"There aren't many here in Murfreesboro yet," she said, "but honey, they're coming."
Hall and Brandon, the mosque's loudest critics, believe they represent the majority opinion of Murfreesboro's 110,000 person community.
A clerk at the Rutherford County's judicial office, who did not want to give her name, said past media reports weren't fair. "Now you be nice when you write an article about us," she said.
Past media reports—and much of the testimony Thursday—described the violence directed at the mosque over the past two years.
Early on, a mosque sign was spray painted with the words "not welcome," and construction equipment was burned.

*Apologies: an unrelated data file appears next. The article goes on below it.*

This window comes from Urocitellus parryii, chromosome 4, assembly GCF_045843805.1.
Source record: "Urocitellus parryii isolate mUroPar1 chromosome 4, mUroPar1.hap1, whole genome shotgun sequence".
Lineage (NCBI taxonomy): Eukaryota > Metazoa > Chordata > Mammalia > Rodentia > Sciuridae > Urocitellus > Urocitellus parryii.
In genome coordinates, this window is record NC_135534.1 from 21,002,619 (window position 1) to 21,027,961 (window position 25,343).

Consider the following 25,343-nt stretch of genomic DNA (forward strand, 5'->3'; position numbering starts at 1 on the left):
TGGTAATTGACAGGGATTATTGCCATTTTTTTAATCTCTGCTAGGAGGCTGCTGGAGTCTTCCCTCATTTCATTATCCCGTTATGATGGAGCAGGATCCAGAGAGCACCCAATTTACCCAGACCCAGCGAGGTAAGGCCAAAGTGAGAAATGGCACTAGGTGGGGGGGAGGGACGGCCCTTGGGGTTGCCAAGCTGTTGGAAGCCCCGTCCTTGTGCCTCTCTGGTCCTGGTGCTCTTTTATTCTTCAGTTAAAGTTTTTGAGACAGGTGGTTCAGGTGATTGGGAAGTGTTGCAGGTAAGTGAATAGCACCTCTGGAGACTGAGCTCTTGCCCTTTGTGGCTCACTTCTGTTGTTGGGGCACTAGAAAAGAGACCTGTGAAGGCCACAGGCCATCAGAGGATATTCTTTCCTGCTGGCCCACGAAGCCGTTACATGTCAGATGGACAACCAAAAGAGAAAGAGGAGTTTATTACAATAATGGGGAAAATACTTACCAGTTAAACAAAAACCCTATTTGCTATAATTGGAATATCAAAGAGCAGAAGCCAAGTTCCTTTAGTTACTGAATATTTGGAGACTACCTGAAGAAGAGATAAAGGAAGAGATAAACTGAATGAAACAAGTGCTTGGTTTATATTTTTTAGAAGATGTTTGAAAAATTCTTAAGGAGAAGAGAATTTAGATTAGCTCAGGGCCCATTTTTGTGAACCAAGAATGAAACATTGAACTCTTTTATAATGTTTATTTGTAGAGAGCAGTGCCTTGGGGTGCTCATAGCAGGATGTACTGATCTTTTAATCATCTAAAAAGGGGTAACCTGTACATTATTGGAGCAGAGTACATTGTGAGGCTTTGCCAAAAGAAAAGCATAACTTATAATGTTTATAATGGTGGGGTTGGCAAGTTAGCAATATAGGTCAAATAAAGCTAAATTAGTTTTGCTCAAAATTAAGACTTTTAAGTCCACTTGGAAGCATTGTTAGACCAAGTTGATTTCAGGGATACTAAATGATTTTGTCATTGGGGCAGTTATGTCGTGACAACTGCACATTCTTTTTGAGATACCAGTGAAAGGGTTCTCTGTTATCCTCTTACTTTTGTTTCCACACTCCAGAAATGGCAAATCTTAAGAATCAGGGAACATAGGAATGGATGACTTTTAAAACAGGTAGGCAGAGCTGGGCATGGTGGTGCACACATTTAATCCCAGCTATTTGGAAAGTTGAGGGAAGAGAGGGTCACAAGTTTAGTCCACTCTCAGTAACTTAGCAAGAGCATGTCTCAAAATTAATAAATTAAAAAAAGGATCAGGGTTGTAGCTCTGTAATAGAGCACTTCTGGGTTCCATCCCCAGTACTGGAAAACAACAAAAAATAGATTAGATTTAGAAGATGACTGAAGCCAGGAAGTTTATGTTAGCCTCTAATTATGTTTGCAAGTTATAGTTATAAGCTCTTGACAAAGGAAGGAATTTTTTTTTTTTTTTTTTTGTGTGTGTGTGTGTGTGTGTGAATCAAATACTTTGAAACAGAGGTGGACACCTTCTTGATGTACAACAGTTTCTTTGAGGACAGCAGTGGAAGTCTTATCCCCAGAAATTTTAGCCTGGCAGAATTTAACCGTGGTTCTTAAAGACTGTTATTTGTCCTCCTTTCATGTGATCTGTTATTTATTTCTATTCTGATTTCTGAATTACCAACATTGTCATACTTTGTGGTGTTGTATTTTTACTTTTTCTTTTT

Attorney Luke Goodrich with the Becket Fund for Religious Liberty, which represented the mosque in Thursday's suit, said that "if past is prelude," there could be more problems once the mosque opens.
"Unfortunately it seems like a tiny vocal minority is not going to let these Muslims worship in peace," he said.
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